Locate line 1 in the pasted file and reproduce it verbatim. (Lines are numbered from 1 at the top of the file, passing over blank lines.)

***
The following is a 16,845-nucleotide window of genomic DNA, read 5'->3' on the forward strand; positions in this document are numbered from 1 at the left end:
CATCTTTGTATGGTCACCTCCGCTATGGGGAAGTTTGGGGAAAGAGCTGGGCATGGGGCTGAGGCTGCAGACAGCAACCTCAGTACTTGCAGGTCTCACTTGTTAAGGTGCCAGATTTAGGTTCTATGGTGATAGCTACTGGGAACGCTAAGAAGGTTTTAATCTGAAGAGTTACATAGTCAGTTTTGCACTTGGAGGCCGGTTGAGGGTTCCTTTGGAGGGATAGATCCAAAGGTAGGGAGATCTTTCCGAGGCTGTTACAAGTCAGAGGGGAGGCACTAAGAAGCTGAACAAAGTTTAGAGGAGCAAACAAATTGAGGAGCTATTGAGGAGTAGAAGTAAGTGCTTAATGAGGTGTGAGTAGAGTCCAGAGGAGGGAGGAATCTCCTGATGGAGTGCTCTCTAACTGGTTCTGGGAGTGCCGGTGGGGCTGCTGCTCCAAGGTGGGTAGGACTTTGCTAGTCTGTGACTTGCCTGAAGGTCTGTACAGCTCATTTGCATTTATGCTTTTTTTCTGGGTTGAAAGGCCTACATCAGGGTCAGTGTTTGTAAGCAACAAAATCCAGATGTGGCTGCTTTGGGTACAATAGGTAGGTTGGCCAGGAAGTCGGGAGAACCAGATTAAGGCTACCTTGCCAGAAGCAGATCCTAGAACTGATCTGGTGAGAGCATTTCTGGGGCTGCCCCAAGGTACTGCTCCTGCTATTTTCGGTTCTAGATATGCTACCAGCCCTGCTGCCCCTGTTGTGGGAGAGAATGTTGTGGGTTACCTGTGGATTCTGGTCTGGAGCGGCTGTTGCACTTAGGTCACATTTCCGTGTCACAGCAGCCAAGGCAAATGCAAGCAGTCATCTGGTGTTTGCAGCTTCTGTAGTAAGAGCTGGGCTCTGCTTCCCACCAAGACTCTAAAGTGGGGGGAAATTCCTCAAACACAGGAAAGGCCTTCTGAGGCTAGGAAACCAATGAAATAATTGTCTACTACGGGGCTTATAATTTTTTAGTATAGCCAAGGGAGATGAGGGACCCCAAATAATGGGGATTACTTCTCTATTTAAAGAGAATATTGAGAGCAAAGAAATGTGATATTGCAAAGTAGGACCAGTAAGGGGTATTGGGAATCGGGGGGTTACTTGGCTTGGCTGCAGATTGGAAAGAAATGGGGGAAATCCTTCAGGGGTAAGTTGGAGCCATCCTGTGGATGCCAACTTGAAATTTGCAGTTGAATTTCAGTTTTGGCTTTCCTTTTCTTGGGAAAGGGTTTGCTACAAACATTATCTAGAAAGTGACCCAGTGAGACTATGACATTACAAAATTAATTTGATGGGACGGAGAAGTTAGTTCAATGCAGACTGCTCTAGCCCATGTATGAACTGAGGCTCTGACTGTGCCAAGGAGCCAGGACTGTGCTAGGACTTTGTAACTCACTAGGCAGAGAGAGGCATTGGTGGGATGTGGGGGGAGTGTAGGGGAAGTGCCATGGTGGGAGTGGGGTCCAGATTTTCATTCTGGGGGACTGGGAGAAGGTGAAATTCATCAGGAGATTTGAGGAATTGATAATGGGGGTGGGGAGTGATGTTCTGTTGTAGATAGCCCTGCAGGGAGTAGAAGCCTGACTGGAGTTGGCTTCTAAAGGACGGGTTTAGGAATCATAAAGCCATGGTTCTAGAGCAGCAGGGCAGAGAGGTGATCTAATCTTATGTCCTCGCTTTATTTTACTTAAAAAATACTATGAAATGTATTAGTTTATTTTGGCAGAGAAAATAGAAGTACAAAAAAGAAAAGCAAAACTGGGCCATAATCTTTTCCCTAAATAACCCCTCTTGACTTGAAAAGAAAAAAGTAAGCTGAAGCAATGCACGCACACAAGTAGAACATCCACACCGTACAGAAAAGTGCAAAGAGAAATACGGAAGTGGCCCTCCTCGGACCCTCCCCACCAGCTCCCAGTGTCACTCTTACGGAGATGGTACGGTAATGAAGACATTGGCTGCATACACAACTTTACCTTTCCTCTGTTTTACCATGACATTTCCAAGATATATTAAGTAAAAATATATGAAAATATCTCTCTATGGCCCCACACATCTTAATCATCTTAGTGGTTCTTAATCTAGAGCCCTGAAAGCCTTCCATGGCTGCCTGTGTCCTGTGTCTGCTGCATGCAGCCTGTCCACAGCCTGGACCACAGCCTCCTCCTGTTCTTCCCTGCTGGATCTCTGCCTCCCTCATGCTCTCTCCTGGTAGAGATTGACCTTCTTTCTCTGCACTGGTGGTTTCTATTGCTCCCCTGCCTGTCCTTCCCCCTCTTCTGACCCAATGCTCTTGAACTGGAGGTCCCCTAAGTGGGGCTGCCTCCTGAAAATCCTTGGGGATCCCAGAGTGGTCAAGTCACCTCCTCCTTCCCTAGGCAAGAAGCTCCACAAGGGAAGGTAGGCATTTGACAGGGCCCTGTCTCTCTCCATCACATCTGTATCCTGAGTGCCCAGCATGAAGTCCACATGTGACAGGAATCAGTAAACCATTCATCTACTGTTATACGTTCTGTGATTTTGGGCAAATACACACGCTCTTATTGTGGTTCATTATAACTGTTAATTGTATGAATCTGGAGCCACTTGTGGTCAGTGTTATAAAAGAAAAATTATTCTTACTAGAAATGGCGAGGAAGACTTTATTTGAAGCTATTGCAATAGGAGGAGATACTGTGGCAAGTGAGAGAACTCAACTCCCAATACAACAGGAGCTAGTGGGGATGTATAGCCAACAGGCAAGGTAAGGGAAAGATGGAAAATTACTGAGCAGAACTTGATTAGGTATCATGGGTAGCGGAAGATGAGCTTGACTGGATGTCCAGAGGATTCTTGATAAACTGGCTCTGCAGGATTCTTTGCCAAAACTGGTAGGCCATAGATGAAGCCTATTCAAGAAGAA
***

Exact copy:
The following is a 16,845-nucleotide window of genomic DNA, read 5'->3' on the forward strand; positions in this document are numbered from 1 at the left end: